As I have discussed in other posts, DeVos is a choice champion to beat all choice champions. Her recent pronunciations have doubled down on her favorite themes of education focusing on the "individual child", by which she appears to mean treating children like consumers in a market driven free-for-all. This will ultimately further enrich DeVos' already rich cronies and prop-up struggling ideologically driven religious schools. At a talk at the Brookings institution, DeVos likened her vision of education to the ride-sharing service Uber. So, that is her vision. Education as a phone app, where kids plug in their info and get a teacher named Ricky, who may or may not know anything about teaching. Apparently DeVos would like to spread her market driven vision of schooling uber alles.

Make no mistake about it, school choice will destroy public education. Americans always respond well to the idea of choice, but this is a choice that Americans cannot live with. School choice means less money for the schools that 80% of children attend. School choice means public funds going to religious schools that teach creationism and a literal interpretation of the Bible. School choice means schools employing uncertified, unqualified teachers. School choice means children attending schools that are not held accountable for the quality of their curriculum, teaching, or programs. School choice means that parents and community members lose their voice in the education of their children. 

And so as Professor Snyder warns us, we must act now to defend this greatest of all American institutions. By defending public education, we do not need to ignore the problems in public schools, but we do need to make sure the public knows that choice is not the answer to those problems. Public schools are a common good and a common responsibility. The choice we must be championing is the choice that most Americans still want - a well-resourced, professionally-staffed, local, neighborhood public school. The school choice schemes of DeVos and Trump make this clear choice less likely.

What can we do to defend our great institution? I would suggest the following:
  • Be informed - DeVos' concept of choice simply does not work and study after study has found this. Here is a place to start reading. And charter schools have failed to deliver on their promise as well. Here is Bruce Baker in a recent study on charters. The education reform industry is well-financed and has propagated the narrative of failing public schools. We all need to push back at this narrative with information. A good clearing house for this information is found through Diane Ravitch's blog, which provides the best information on what is going on in reform from the anti-reform movement perspective.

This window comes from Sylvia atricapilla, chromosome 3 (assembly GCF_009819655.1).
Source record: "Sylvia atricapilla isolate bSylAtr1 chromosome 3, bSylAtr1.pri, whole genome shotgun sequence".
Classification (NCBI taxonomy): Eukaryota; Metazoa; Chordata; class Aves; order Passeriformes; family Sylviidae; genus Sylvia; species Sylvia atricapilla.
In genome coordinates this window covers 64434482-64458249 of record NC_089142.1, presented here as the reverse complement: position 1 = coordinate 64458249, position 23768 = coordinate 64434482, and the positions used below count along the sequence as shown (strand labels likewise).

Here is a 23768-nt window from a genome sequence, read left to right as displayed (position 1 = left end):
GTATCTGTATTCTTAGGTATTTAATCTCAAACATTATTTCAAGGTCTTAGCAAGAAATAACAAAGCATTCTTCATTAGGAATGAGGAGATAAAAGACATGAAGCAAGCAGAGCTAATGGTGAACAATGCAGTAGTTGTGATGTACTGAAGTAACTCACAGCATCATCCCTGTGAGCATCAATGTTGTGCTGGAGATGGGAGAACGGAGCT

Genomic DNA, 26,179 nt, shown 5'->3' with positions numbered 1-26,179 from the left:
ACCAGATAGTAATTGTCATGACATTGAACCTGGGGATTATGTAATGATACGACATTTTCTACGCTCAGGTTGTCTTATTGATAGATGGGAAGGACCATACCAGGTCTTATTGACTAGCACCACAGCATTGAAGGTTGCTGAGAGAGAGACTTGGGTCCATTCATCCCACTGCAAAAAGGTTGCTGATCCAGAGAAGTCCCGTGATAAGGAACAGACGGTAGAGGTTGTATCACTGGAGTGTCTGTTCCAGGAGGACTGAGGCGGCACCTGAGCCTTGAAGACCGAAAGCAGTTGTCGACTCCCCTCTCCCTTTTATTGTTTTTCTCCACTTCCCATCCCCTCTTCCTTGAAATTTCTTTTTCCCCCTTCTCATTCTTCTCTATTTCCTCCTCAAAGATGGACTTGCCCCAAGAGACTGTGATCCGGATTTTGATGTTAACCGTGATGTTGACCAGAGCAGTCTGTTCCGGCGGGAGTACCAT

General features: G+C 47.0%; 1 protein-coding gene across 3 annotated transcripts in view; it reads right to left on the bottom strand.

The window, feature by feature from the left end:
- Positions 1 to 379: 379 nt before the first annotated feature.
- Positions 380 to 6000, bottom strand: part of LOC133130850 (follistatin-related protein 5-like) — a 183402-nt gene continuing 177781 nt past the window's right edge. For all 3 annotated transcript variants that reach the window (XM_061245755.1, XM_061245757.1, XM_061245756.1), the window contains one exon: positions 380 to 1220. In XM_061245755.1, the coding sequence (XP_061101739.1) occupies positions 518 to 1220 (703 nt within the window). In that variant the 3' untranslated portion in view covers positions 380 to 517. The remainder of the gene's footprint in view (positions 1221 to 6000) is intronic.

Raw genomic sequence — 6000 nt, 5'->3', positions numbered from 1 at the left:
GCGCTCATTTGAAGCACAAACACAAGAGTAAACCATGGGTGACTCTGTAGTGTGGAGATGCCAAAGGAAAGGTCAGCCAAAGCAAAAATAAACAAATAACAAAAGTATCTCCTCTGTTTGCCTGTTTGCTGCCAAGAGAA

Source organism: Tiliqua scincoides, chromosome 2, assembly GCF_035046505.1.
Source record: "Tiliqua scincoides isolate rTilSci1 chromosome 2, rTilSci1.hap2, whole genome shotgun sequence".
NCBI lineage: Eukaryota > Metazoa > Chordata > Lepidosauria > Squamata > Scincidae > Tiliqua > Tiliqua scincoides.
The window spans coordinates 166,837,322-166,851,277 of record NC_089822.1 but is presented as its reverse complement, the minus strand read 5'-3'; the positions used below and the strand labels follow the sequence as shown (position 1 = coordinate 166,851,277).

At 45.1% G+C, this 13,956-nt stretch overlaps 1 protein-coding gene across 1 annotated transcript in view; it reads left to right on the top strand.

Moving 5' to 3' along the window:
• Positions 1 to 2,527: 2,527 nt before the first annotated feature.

• Speak up - All voices are needed. Some speak up through blogs, some speak up through emails and letters to their congressional representatives, some speak up by marching in the streets. We can all speak up through our membership in groups that are defending public education and who have a voice in Washington and on the internet. One such group is the Network for Public Education, which has become an effective voice against the corporate reform privatizers. Another effective group is the Badass Teacher's Association, which has proven over the last few years to truly live up to its name. And while you may not always agree with the positions of the national teacher unions, Snyder has warned us that tyrants seek to discredit and destroy unions as one way to seize power. DeVos is notably anti-union and so are many of Trump's cabinet cronies. It is time to set petty differences aside and make sure teacher unions stay strong.
  • Get involved - One of the central strengths of the institution of public education is local control. Elected local school board members set policy, pass budgets, review curriculum, and build and repair infrastructure based on their best understanding of the wants and needs of the taxpayers, parents and students of the local municipality. It is no coincidence that when privatizers seek to establish themselves in local communities, the first thing they do is try to subvert democratic process. This is what has happened in the major cities where privatization has taken hold, like Detroit, Philadelphia, New York and Chicago. It is the same model that led to the water crisis in Flint, Michigan. Lately, citizens have been waking up to what is happening and are responding by running for local council and school board positions to make sure that local control remains a central part of our public schools. Not all of us can run for public office, but most of us can find the time to attend school board meetings and council meetings and make sure politicians are representing the best interests of the community and when they are not, making sure they hear about it in their meetings and at the ballot box. 
Our institutions are under assault. One of the most vulnerable of these institutions is public education. If we do not fight for it, we will lose it. If we do fight for it, perhaps we can turn the conversation about schools around and focus on what is really causing our educational problems - income inequity, prejudice, and segregation.